Cigars of The Pharaoh (1934), the fourth in the series and a huge commercial success, is significant in many ways. With this volume, Casterman Publishing House became Tintin’s official publisher. It was also the first comic that Hergé wrote without interference from Wallez, whose own ideology resulted in the heavily politicised In the Land of The Soviets,Tintin in Congo, and Tintin in America. It was also the year that Hergé met Chinese student Zhang Chongren, who went on to become an influential sculptor. Their association convinced Hergé of the importance of research and a tight storyline. Incidentally, one of the central figures in The Blue Lotus is based on Chongren. Readers were also introduced to a set of recurring characters: the clumsy police detectives, Thompson and Thompson, Senor Olivera, and antagonist Rastapopulos, among others. And it is in Cigars of The Pharaoh that Tintin lands in India for the first time.

A little on how Tintin gets here: cruising in the Mediterranean, he meets Rastapopulos, a film producer, and the Egyptologist, Sophocles Sacrophagus. He ends up chasing a drug cartel that smuggles opium across Asia. En route from Arabia, his plane runs out of fuel and he’s dropped in an Indian jungle. Next, Tintin treats a sick elephant – a kind gesture that contrasts with his cruel act of blowing up a rhino in Congo (Hergé, apparently, was a supporter of big game hunting). He then has a chance meeting with an eccentric holy man and finally with the Maharaja of Gaijapama. Eventually, the smugglers are caught, the Rajah and Tintin celebrate and the boy wonder reveals how cigars were used to smuggle opium. From references to Hindu knives, exotic Maharajahs, snake charmers, fakirs and talking animals, the book, which was published in 1955, is stuffed with the usual Indian cliches. Tintin returns to the country in 1960 with his friend Captain Haddock, he of the blue blistering barnacles in Tintin in Tibet. En route to Tibet, he stops by Delhi to visit the Qutub Minar and the Red Fort.

Interestingly, Tintin’s biggest fan base in India is in Kolkata, where the comics were first published in Bengali in 1975 in Anandamela, a magazine for young readers. This was the first Indian translation of Tintin and was followed by Hindi 35 years later (2010). The curious Bengali, already familiar with various detective characters like Byomkesh Bakshi and Feluda, took immediately to Tintin and in no time, the Belgian reporter gained cult status.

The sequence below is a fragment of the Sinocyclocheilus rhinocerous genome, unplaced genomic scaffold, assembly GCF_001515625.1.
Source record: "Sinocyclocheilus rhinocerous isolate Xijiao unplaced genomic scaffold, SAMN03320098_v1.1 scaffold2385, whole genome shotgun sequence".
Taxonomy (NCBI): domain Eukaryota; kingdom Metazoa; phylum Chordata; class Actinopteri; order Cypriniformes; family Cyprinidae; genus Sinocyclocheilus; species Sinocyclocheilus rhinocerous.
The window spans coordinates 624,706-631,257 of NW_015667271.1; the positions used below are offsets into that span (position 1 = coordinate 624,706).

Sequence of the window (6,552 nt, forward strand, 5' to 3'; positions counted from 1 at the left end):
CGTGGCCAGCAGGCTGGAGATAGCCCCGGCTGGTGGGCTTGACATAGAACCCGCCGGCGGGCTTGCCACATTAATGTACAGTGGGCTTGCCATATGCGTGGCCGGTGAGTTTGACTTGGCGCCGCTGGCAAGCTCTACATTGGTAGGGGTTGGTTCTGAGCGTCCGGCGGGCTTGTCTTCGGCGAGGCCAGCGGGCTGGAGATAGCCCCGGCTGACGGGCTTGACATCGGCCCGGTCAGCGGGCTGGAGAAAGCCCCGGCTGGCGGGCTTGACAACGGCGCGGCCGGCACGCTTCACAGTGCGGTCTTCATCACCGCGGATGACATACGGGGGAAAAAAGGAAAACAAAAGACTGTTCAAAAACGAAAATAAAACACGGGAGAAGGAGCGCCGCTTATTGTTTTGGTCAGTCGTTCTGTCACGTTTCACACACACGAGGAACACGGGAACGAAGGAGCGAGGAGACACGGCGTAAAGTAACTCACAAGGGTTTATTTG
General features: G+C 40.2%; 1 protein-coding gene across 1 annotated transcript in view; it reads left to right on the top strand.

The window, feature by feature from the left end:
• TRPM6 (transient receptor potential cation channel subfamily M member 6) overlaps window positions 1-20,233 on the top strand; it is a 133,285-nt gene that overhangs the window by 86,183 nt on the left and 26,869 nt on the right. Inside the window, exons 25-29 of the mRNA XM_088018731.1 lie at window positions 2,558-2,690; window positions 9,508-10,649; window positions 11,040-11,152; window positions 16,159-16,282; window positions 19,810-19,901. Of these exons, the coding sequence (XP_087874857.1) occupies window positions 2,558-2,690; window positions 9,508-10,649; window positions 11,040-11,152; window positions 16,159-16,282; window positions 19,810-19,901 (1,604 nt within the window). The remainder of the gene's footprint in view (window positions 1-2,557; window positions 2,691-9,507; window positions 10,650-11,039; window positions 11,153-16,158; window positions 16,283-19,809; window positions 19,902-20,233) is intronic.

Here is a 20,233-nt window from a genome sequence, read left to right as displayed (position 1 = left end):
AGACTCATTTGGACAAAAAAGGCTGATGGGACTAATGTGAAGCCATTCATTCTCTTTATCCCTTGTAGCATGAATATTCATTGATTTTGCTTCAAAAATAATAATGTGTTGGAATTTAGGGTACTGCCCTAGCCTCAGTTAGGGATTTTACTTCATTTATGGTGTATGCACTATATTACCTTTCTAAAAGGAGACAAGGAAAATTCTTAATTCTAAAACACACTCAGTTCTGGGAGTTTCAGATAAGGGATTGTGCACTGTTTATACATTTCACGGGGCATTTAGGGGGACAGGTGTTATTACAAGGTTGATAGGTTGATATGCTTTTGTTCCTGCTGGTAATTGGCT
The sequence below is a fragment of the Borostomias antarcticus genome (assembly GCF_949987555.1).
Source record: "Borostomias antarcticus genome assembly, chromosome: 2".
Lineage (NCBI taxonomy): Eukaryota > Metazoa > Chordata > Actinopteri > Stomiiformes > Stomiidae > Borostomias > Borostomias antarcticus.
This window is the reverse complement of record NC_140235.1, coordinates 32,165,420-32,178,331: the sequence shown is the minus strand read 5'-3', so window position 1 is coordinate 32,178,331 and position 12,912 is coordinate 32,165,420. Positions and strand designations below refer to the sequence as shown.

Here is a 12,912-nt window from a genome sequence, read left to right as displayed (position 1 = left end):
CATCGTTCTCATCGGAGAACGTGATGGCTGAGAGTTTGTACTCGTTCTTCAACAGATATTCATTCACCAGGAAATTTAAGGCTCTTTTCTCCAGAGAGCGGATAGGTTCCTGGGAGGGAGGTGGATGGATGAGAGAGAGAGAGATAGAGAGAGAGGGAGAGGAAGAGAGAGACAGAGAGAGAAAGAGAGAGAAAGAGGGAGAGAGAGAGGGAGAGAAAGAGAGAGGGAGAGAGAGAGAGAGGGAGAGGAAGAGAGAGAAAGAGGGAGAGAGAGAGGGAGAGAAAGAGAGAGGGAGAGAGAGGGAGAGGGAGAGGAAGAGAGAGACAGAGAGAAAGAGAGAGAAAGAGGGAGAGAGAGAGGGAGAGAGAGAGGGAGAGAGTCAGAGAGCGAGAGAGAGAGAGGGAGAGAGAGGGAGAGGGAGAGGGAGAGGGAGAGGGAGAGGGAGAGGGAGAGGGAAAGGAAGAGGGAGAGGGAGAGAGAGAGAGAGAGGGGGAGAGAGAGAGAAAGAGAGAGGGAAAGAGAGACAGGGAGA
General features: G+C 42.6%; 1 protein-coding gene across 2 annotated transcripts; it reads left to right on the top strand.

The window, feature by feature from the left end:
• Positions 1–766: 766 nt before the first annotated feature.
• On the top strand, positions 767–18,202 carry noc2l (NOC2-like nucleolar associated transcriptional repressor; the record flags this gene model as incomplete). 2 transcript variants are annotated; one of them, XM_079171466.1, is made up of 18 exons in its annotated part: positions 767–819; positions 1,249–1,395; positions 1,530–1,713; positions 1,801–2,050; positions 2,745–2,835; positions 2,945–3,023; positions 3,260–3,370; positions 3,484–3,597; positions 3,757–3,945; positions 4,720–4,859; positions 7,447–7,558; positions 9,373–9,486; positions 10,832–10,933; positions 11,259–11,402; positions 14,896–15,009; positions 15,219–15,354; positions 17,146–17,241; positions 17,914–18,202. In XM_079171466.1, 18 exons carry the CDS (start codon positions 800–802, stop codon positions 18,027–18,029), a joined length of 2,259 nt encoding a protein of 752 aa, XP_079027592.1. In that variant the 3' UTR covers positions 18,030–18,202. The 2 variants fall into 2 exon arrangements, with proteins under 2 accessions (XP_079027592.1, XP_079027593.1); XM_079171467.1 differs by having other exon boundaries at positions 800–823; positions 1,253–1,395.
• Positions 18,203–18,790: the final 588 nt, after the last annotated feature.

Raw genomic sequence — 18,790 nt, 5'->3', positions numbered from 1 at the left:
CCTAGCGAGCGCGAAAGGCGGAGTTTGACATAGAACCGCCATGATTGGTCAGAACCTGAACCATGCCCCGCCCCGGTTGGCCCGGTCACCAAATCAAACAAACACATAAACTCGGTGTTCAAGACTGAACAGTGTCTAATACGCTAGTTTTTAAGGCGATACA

Tintin and Snowy roam the world! (NeydtStock/Shutterstock)
Tintin and Snowy roam the world! (NeydtStock/Shutterstock)

For the average Bengali, Belgium was not a familiar place; nor did it have any tangible Bengali connection. Why then were these comics so popular? Why did Hergé get so much fan mail from Kolkata? Such was the cultural impact that Satyajit Ray himself references Tintin in Tibet in his detective novel Kailashey Kelenkari (A Disgrace in Kailash). In it, Feluda’s sidekick Topshe is a Tintin fan. Then, in the Ray film, Sonar Kella (The Golden Fort, 1974), Topshe is shown reading, Land of Black Gold.

Naturally, many Bengali kids were nick named Tintin and their pet dogs were named ‘Kuttus’ (Snowy was called Kuttus in the Bengali version)!

By the first decade of the 21st century, as satellite channels and television viewing boomed, Tintin’s popularity seemed to wane. However, he continues to hold a special place in the collective heart of Indian Gen Xers. Why this is so despite the complicated representations and the semiotics is an enduring mystery.

As Tintin turns 95, should readers deconstruct the work of an illustrator who began his journey working for fascists, or should they revisit the comic book series? Remembering the excitement that Herge’s red haired boy detective brought to so many entertainment-starved young readers in pre-liberalisation India, this writer, at least, resolves to curl up once again with a copy of Tintin in Tibet.

Nilosree Biswas is an author, filmmaker, columnist who writes about history, culture, food and cinema of South Asia, Asia and its diaspora.